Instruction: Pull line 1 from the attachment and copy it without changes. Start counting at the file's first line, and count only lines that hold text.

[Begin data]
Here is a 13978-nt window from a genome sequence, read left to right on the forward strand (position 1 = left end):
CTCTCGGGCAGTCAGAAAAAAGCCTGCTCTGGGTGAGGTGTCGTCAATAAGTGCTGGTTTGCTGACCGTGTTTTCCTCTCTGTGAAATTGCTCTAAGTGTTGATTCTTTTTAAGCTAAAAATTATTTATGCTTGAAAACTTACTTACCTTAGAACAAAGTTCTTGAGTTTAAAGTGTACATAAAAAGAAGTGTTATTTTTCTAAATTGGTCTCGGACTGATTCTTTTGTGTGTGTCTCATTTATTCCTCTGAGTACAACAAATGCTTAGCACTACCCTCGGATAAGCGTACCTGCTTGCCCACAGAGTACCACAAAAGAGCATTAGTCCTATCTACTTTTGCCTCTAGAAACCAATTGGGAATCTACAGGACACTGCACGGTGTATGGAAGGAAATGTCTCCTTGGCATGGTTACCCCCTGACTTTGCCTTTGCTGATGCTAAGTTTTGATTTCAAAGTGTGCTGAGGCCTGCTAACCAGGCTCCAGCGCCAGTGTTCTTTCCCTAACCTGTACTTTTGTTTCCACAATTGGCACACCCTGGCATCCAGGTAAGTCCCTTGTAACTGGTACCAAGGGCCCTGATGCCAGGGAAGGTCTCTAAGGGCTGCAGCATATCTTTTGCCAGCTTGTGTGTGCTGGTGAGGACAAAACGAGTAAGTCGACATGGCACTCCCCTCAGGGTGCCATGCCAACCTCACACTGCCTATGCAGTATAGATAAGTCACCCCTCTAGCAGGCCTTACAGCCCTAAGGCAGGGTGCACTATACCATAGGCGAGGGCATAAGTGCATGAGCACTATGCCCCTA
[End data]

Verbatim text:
Here is a 13978-nt window from a genome sequence, read left to right on the forward strand (position 1 = left end):